If this is indeed true–that in general on this forum, the overcoming of known, overt sin is seen as an impossibility–then I am doubly confused in regard to the following:
This forum has been deeply critical of Elder Ted Wilson on numerous occasions. Yet implicit in each one of these critiques is not only that Elder Wilson should do better, but that he can do better–and if he doesn’t, he ought to be removed from office (or worse, depending on the commentator).
And here lies the crux of my confusion: If someone who is (at least according to some on this forum) as evil, untruthful, ruthless, despicable, kommunist, etc., etc., as Elder Wilson supposedly is is still to be held accountable for overcoming his overt, known sins… then why would the notion of overt, known sin being overcome in the general Christian/Adventist populace be objectionable?
And if indeed that’s not objectionable, then why would the idea of people having overcome such overt, known sin at the end of time (again, not to be saved, but as the inevitable result/fruit of being with Christ after accepting His salvation) be objectionable?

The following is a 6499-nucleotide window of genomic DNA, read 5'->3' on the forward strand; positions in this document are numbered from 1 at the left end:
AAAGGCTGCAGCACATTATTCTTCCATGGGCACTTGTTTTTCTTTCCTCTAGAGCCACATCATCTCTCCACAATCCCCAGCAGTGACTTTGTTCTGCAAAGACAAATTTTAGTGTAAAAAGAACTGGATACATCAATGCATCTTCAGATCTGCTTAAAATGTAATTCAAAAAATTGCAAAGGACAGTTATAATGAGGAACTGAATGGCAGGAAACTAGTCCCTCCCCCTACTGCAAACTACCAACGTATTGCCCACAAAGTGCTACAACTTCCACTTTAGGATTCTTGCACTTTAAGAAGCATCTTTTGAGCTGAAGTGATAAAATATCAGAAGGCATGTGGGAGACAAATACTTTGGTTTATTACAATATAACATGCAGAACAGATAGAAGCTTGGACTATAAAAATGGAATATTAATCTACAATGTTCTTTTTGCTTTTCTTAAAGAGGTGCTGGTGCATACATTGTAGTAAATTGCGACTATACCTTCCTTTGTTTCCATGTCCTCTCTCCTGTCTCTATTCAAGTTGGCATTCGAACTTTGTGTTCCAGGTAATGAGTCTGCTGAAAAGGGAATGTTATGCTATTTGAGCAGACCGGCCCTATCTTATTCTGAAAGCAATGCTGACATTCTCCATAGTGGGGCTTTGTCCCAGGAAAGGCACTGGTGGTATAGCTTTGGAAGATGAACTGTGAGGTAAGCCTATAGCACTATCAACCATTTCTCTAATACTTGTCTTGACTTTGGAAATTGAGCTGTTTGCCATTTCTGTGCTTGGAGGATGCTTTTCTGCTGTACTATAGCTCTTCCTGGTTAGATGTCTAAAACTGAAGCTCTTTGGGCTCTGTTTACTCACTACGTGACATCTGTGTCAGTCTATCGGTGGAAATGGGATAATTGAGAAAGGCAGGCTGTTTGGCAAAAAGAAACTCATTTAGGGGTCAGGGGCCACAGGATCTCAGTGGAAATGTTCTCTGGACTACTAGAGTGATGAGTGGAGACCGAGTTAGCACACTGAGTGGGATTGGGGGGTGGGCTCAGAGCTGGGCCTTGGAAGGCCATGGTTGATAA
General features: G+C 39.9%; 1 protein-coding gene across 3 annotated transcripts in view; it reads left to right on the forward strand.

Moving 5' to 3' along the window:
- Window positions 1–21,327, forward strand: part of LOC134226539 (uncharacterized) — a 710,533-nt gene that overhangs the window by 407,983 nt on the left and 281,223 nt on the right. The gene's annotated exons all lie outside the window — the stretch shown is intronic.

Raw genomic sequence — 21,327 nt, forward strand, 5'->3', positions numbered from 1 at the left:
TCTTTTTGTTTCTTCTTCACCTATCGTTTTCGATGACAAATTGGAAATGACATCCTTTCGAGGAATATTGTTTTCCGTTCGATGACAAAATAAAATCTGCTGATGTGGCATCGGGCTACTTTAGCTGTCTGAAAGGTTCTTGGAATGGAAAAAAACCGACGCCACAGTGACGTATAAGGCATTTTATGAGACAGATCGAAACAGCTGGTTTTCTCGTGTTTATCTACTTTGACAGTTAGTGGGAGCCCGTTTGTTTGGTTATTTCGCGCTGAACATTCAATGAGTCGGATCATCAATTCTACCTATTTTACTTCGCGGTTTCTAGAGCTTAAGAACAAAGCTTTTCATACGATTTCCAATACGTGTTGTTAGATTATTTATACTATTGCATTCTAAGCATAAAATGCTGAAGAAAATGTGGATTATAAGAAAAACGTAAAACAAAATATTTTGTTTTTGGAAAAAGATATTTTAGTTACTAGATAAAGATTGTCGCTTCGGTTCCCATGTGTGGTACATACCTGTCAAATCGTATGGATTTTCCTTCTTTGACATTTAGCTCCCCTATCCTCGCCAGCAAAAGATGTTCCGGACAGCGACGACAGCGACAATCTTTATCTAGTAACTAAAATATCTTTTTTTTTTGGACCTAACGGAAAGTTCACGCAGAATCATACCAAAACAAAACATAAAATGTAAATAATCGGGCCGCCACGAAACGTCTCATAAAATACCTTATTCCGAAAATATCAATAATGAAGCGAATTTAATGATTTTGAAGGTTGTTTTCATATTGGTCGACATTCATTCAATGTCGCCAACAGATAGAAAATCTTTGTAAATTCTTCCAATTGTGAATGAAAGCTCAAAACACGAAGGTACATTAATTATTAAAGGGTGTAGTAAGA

If Elder Wilson ought and can do it, then why not the rest of us?
Genuinely puzzled by what seems to be a contradiction.
I think the problem here, Shane, is that you confuse/conflate sin and relationship, as far too many evangelicals seem to do, with the focus solely on the sin at the complete expense of the concept of relationship.
Sure, a person can pay lip service to relationship but all the while emphasizing sin and sinlessness. It’s a self deception at best. Relationship is not about sin. It is about abiding and growing and fulfilling a dual communion. When you focus on sin and being sinless you destroy any chance of meaningful relationship.